A "rampant bisexual", he was married six times, and also lived for three years with Angela Culme-Seymour, the half-sister of Janetta Wooley, one of his wives. The others included a daughter of Augustus John, Pamela Mitford (one of the Mitford sisters), a princess and several femme fatales including Barbara Skelton (in whose obituary in the Independent is noted her remark that it was "not for love that (she) married Professor Jackson", he being identified as "the millionaire son of the founder of the News of the World").
In the 1930s Jackson had much connection with the artistic—literary set of Augustus John, Lytton Strachey, Henry Lamb who painted his portrait, Lord Berners and the Mitfords, daughters of Lord Redesdale. In 1931 he married Poppet, daughter of Augustus John. As judged by Michael Holroyd’s book on Augustus John, life with him as father-in-law cannot have been easy. At any rate, the marriage did not last long; it was dissolved in 1936. In the same year Jackson married the Hon. Pamela Mitford, one of the daughters of Lord Redesdale. This made him a brother-in-law of Lady Mosley; he had met Sir Oswald Mosley in 1932, and it was this new family connection that gave rise to press comments on Jackson as a ‘follower of Oswald Mosley’. From 1936 until 1947 Derek and Pamela Jackson lived at Rignell House not far from Oxford, in beautiful, rural surroundings. It was an attractive, spacious house where visitors found comfort without any show of wealth, and also pictures and other objects of beauty, and where the attentive friendliness of host and hostess soon made them feel at home. They both appeared quite integrated with the village people, and their interest in fox-hunting obviously helped to bring this about. Even among Oxford University dons the social effects of this common interest in hunting could sometimes be observed in those days.
In 1940, during the scare caused by the invasion of France, Sir Oswald and Lady Mosley, a sister of Pamela Jackson, had been interned. When they were released in November 1943, Derek Jackson immediately offered them the hospitality of Rignell House until they could make arrangements for a new home. But hardly had they arrived when the Home Secretary, Herbert Morrison, telephoned and demanded their immediate departure for security reasons, so that they would not stay in the same house as Jackson who was involved in war work. The reports of this telephone conversation differ in details but obviously the insistence on applying some by then outdated rules greatly infuriated Jackson. In essence, he said that he, as a member of the armed forces, would not take orders from a civilian. He also appears to have said: ‘Well, Mr Home Secretary, when you have won the D .F .C ., the A .F .C . and the O .B .E. for valour, you can speak to me again.’ Eventually when the dust had settled, the Mosleys were allowed to stay at least for a while.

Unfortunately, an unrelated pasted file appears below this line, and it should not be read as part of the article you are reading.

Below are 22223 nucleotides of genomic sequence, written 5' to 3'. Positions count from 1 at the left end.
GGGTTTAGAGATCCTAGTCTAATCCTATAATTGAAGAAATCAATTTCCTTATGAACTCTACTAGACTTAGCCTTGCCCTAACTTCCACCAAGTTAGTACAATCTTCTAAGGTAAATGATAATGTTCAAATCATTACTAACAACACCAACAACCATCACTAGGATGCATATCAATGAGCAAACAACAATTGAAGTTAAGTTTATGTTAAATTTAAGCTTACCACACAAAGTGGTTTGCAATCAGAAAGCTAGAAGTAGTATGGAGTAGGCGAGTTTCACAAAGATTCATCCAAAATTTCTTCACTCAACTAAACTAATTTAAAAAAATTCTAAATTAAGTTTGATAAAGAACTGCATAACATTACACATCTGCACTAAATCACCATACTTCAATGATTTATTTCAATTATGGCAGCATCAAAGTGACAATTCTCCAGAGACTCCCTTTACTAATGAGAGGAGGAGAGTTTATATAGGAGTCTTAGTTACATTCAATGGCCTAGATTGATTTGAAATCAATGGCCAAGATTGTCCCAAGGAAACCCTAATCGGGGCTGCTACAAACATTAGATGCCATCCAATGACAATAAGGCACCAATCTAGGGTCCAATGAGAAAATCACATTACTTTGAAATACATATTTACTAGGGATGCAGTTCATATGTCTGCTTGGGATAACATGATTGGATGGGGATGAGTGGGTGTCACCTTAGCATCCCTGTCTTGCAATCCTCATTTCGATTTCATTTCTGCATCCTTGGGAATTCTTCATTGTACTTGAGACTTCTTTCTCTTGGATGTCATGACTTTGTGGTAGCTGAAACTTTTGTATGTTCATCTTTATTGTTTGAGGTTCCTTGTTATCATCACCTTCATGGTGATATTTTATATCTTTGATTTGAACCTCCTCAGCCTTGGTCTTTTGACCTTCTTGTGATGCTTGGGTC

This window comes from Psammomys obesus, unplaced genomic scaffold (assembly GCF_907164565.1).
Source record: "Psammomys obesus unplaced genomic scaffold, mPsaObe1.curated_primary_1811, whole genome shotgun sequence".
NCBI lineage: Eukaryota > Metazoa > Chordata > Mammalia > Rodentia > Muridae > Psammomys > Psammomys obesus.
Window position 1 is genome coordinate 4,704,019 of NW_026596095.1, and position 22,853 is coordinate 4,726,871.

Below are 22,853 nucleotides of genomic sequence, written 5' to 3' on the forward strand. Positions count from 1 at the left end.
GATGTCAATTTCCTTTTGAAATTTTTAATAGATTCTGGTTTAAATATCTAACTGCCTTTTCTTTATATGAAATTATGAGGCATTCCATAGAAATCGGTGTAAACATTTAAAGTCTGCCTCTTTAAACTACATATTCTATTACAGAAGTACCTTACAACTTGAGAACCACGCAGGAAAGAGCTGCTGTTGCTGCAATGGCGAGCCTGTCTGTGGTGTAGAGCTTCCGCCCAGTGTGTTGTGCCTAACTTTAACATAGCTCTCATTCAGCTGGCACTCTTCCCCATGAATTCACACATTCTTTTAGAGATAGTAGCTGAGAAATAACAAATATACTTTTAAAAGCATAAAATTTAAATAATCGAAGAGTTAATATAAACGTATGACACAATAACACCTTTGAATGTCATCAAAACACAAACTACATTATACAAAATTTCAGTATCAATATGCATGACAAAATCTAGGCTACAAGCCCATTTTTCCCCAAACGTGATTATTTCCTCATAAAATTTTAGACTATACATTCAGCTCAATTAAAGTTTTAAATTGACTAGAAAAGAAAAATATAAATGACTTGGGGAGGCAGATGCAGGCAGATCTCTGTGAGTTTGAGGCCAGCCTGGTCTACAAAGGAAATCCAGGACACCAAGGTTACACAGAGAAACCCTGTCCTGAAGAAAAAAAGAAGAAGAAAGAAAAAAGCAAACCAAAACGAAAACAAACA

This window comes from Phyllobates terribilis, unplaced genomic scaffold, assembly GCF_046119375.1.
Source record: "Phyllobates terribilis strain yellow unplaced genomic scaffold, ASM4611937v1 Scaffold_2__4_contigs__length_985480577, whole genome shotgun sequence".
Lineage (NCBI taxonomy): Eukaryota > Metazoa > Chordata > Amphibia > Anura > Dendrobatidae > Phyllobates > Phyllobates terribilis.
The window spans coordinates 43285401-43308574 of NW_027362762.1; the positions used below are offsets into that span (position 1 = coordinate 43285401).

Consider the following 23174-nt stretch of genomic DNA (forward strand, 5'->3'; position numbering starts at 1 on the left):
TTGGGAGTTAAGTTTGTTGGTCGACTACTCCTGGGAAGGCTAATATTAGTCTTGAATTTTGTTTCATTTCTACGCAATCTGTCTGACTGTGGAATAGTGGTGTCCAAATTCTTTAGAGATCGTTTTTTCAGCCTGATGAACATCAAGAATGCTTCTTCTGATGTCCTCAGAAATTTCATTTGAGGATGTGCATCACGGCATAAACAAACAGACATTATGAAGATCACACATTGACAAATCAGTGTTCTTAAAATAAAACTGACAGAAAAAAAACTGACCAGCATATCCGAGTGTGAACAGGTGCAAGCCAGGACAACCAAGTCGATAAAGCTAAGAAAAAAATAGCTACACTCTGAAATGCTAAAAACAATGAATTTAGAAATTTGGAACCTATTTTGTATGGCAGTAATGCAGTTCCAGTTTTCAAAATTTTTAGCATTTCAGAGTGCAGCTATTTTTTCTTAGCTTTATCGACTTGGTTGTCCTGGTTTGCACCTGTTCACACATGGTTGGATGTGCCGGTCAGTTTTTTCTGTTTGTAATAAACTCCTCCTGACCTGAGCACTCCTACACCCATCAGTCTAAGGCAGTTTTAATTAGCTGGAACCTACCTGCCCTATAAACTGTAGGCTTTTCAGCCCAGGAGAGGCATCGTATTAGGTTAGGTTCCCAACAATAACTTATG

In 1947 Derek and Pamela Jackson moved to Tullamaine Castle in Eire. From then on, whatever the causes may have been, the course of Derek Jackson’s life became rather unsettled and restless for many years. While in Eire, he had some contacts w ith the Dunsink Observatory in Dublin. In February 1952 he went to Khartoum to take exposures of the eclipse with a Fabry—Perot etalon, the plates of which had been silver-coated at the Clarendon Laboratory, where he collected them at one of his rare visits.
The marriage to Pamela was dissolved in 1951, and in the same year he married Janetta Woolley; they had one daughter, Rose Janetta. Though this marriage was dissolved in 1956, Derek’s relation with his daughter Rose remained very close until his death. In 1957 he married Consuelo Regina Maria, daughter of W .S. Eyre and widow of Prince Ernst Ratibor zu Hohenlohe Schillingsfuerst.
In 1959 Jackson’s marriage with Consuelo Regina had been dissolved; in 1966 he married Barbara Skelton, but this marriage was dissolved after only about one year.
In 1968 he married Marie Christine, daughter of Baron Georges Reille. She was a young widow, with two daughters from her first husband. It turned out to be a very happy marriage; they had many interests in common, among them the love of horses and the interest in their pedigrees. She respected his unabated interest in atomic spectroscopy, and the equipment for accurate measurement of his photographic plates invaded even their home in Lausanne.
Som e troubles of circulation which Jackson had experienced in one leg became so serious that he had to undergo a severe operation in the autumn 1981. After some weeks of apparent, slow, recovery at his home in Lausanne, under the care of his wife Marie C hristine and his daughter Rose, his condition worsened again, and he died on 20 February 1982.